Rival applicants for the .rugby and .basketball generic top-level domains (gTLDs) are locked in an acrimonious battle over who has the right to own them, according to a letter published in January.
Donuts Inc revealed that on December 14 a rival applicant, Roar Domains, said it will lobby to have the company suspended for failing section 1.2.1 of the Applicant Guidebook, which deals with background checks.
New Zealand-based Roar, backed by both sports’ governing bodies, the International Rugby Board (IRB) and the International Basketball Federation, added that Donuts’s IP and security measures were inadequate, but did not provide further details.
In its applications, Donuts said it was committed to implementing extensive protections to mitigate cybersquatting. Only the Internet Corporation for Assigned Names and Numbers (ICANN) can suspend a company from the programme.
Donuts, the largest gTLD applicant with 307 bids, attached Roar’s email to a letter in January that it sent to the UK’s representative on the Governmental Advisory Committee (GAC). The letter is a response to a UK-filed early warning against the company’s .rugby application in November. Roar claimed to have lobbied for this warning.
At the time the UK government warned that Donuts should not obtain the gTLD because it “does not represent the global community of rugby players, supporters and stakeholders”. It offered support for Roar Domains.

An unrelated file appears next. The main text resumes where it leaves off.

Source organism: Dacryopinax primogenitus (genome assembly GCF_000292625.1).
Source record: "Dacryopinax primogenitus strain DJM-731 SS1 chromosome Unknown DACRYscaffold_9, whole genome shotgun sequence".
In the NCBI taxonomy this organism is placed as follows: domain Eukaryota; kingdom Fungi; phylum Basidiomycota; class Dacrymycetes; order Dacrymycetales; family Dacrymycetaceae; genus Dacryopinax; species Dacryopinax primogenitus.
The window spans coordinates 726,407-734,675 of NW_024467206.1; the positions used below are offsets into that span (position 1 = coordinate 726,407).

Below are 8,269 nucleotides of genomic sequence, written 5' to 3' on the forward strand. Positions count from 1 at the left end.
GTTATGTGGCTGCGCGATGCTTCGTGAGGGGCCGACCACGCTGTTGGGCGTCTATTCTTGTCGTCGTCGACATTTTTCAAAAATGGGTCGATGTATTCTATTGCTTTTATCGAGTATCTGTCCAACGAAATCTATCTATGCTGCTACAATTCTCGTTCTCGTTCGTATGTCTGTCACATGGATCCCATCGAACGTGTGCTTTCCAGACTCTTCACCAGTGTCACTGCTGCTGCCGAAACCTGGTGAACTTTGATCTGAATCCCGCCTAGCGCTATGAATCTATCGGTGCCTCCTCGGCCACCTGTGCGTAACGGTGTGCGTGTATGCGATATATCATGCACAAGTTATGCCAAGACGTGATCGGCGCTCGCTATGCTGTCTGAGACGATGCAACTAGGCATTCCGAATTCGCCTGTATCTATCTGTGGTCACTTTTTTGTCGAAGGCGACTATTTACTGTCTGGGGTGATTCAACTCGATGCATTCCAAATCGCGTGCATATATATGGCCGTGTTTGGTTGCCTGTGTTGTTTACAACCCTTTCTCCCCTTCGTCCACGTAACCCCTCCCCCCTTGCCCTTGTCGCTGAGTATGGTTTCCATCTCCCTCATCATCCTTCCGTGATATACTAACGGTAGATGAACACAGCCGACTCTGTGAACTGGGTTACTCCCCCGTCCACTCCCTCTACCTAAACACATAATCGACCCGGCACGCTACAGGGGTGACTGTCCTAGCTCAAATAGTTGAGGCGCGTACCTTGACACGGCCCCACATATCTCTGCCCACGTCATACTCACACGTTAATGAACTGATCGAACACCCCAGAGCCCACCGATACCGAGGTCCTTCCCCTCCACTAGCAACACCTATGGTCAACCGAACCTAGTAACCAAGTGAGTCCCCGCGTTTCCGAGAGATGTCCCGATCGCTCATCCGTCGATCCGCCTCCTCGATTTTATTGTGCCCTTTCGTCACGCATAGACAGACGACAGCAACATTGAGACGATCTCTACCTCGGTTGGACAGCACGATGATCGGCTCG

In a separate letter to Donuts on December 21, also attached in the January response to the UK government, the IRB claimed it was preparing to file an objection against the company’s application for .rugby. The letter added that it was in Donut’s best interest, “financially and commercially, to withdraw your application”.
In its response to the UK, Donuts said that Roar and the IRB’s stance towards it raises questions about their ability to impartially oversee the .rugby gTLD. The letter states that a neutral, third party registry like Donuts would be in the best position to run the .rugby domain. There is no suggestion, however, that Roar would not its registry in an impartial manner.
According to the letter, Donuts will work with the UK government to resolve its opposition to the company’s application. Asked to comment on the developments, a spokesman for Donuts said the letter “speaks pretty well for itself”.
The dispute raises interesting questions about which parties should be able to register generic names such as .rugby and .basketball.
“It's a complicated debate,” said Frederick Felman, chief marketing officer at MarkMonitor, a brand protection company. “The term ‘community’ is almost impossible to define and most generic terms have more than one group who consider themselves guardians of the community and stewards of the term. Moreover, when money is involved, it’s all the more difficult.”
“I expect that the debate over who should be the benefactors and guardians to be fierce. It is right for governments to assert their constituency rights.”
On January 11, ICANN announced that it will reveal which parties are in which contention sets on March 1.
The first new domains are expected to launch in the middle of this year.
This article was first published on 14 January 2013 in World IP Review
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